The Milo Riot: Berkeley’s Anti-Free Speech Movement


If only Berkeley Latinx Studies major Pablo “They” Gomez could be there to fan the flames …

Evidently, some people like violence against women:

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The first Latino mayor of Berkeley encouraged the rioters on Twitter yesterday:

Heckuva job, Mayorie!

And now the antifas are running amok smashing up Berkeley businesses:


Note that the criminals aren’t necessarily Berkeley students.

A Starbucks was ransacked. Oh the irony. Do you think Howard Schultz ever has any doubts?

Admittedly, the other possibility is that they wear masks so that they can beat people with impunity:

Why is it legal to wear a mask to a riot?

In contrast to what happens when Milo tries to speak at Berkeley, famous for the Free Speech Movement of 1964, here’s the kind of intolerance we see when Bernie Sanders speaks at the Falwell family’s Liberty U.:

Seriously, what % of the political violence in the U.S. over the last 18 months has been from Trump’s side of the spectrum and what % from the respectable side?

5% vs. 95%?

2% vs. 98%?

I resist the 1% vs. 99% ratio as improbable (although, admittedly, possible).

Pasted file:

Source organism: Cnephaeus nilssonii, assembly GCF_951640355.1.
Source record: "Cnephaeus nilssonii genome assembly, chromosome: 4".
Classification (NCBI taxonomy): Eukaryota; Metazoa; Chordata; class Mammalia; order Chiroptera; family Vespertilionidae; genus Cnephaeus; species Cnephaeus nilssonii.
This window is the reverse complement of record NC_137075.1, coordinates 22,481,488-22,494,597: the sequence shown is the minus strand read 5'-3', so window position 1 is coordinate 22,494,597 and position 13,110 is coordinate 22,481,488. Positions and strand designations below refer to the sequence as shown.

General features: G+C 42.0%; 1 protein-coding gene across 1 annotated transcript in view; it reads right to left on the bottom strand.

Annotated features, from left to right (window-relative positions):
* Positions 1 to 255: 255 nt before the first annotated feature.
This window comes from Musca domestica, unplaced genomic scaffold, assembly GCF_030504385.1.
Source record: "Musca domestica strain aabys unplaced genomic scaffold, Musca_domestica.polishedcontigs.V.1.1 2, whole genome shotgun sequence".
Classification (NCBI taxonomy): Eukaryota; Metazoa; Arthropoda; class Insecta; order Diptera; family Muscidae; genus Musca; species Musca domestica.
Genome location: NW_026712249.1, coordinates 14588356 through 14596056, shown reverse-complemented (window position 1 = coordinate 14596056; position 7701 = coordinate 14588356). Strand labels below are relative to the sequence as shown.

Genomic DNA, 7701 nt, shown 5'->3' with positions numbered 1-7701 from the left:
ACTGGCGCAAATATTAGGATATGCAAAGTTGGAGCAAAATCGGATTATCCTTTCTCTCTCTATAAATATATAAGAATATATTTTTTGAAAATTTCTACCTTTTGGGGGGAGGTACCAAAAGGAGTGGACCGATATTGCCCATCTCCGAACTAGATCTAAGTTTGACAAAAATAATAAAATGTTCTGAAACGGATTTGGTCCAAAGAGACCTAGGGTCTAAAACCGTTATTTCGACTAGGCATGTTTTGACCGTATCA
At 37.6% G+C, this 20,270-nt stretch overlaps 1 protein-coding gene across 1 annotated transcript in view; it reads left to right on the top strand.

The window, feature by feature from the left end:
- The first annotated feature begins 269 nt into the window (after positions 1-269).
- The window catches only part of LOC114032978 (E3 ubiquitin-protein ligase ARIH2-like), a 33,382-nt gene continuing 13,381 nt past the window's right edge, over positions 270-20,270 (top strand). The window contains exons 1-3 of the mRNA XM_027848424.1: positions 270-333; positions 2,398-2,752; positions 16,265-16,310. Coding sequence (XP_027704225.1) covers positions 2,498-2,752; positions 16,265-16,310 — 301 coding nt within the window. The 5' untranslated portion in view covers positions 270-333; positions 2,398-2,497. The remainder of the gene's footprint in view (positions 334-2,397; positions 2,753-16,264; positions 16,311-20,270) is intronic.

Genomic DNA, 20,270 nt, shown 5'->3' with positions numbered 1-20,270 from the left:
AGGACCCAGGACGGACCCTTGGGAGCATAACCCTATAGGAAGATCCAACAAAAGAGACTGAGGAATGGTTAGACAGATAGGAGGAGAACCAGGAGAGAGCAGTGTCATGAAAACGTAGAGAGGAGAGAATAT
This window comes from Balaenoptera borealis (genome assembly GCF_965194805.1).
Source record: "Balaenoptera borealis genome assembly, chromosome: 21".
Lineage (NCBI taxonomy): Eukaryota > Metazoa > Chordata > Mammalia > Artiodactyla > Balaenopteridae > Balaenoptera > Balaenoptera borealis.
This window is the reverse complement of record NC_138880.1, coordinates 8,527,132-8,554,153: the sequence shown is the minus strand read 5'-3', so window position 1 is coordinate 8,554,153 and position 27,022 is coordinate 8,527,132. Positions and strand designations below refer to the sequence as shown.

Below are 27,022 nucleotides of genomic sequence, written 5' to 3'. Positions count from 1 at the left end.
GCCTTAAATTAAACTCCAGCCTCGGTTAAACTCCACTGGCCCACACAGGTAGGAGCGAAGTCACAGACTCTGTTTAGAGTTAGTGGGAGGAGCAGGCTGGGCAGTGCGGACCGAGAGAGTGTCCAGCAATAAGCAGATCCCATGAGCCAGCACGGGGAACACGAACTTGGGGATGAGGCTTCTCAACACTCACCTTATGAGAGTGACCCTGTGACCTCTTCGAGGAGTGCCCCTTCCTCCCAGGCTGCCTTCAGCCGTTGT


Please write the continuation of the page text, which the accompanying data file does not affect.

Here’s the beginning of the NYT coverage:

Speech by Milo Yiannopoulos Is Canceled Amid Protests at Berkeley

A speech by the divisive right-wing editor Milo Yiannopoulos at the University of California, Berkeley, was canceled on Wednesday night after demonstrators set fires and threw objects at buildings to protest his appearance.

The university announced the cancellation on Twitter around 9:15 p.m., about an hour after a section of the campus erupted in protest. There were no immediate reports of arrests or injuries.

Nothing to see here, folks, just move along.

Update: As of 7 am EST, the word “Berkeley” does not appear anywhere on the home page.

Problem solved!

And then the Twitterer-in-Chief weighed in:

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How expensive would that it be for Berkeley to maintain its policy of accommodating violence against free speech?

Each year, the UC Berkeley campus receives well over half a billion dollars in research and other support from external sources. In the fiscal year ending June 30, 2016, UC Berkeley attracted $673.9 million in new awards. Many of these awards fund multiyear research projects and support expenditures that will be reflected in subsequent years. The federal government provided 55 percent of these funds, and California state agencies and other government sources, industry, and the nonprofit sector supplied the rest. Of the research funding provided by the U.S. government, the largest contributors are the National Institutes of Health and the National Science Foundation.

But that’s not counting federally-subsidized student loans …

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